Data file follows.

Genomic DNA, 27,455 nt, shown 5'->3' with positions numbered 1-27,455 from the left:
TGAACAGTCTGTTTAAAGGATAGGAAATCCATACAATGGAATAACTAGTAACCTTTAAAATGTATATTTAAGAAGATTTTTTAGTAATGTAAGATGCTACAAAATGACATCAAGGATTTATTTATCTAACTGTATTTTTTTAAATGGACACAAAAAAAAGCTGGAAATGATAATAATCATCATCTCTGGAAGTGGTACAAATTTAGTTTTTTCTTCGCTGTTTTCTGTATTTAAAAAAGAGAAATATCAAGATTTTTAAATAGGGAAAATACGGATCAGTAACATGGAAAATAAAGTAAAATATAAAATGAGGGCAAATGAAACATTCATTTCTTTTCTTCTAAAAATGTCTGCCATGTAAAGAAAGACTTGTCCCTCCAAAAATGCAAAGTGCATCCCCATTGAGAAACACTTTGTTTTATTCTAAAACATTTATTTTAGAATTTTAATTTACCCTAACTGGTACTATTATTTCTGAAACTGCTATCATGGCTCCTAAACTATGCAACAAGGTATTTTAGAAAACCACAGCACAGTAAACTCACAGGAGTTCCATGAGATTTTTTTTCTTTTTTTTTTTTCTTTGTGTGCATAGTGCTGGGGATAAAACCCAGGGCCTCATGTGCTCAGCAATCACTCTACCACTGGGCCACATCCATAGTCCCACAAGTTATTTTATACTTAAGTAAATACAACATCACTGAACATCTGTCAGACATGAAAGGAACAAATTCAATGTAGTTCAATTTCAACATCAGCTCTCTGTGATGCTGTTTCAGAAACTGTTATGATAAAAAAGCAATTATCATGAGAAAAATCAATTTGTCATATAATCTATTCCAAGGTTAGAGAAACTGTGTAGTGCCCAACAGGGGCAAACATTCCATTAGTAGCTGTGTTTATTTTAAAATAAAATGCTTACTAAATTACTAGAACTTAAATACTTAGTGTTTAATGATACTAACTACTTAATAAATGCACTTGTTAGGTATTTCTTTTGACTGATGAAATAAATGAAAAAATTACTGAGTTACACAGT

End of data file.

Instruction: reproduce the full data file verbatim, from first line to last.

Genomic DNA, 27,455 nt, shown 5'->3' with positions numbered 1-27,455 from the left:
TGAACAGTCTGTTTAAAGGATAGGAAATCCATACAATGGAATAACTAGTAACCTTTAAAATGTATATTTAAGAAGATTTTTTAGTAATGTAAGATGCTACAAAATGACATCAAGGATTTATTTATCTAACTGTATTTTTTTAAATGGACACAAAAAAAAGCTGGAAATGATAATAATCATCATCTCTGGAAGTGGTACAAATTTAGTTTTTTCTTCGCTGTTTTCTGTATTTAAAAAAGAGAAATATCAAGATTTTTAAATAGGGAAAATACGGATCAGTAACATGGAAAATAAAGTAAAATATAAAATGAGGGCAAATGAAACATTCATTTCTTTTCTTCTAAAAATGTCTGCCATGTAAAGAAAGACTTGTCCCTCCAAAAATGCAAAGTGCATCCCCATTGAGAAACACTTTGTTTTATTCTAAAACATTTATTTTAGAATTTTAATTTACCCTAACTGGTACTATTATTTCTGAAACTGCTATCATGGCTCCTAAACTATGCAACAAGGTATTTTAGAAAACCACAGCACAGTAAACTCACAGGAGTTCCATGAGATTTTTTTTCTTTTTTTTTTTTCTTTGTGTGCATAGTGCTGGGGATAAAACCCAGGGCCTCATGTGCTCAGCAATCACTCTACCACTGGGCCACATCCATAGTCCCACAAGTTATTTTATACTTAAGTAAATACAACATCACTGAACATCTGTCAGACATGAAAGGAACAAATTCAATGTAGTTCAATTTCAACATCAGCTCTCTGTGATGCTGTTTCAGAAACTGTTATGATAAAAAAGCAATTATCATGAGAAAAATCAATTTGTCATATAATCTATTCCAAGGTTAGAGAAACTGTGTAGTGCCCAACAGGGGCAAACATTCCATTAGTAGCTGTGTTTATTTTAAAATAAAATGCTTACTAAATTACTAGAACTTAAATACTTAGTGTTTAATGATACTAACTACTTAATAAATGCACTTGTTAGGTATTTCTTTTGACTGATGAAATAAATGAAAAAATTACTGAGTTACACAGT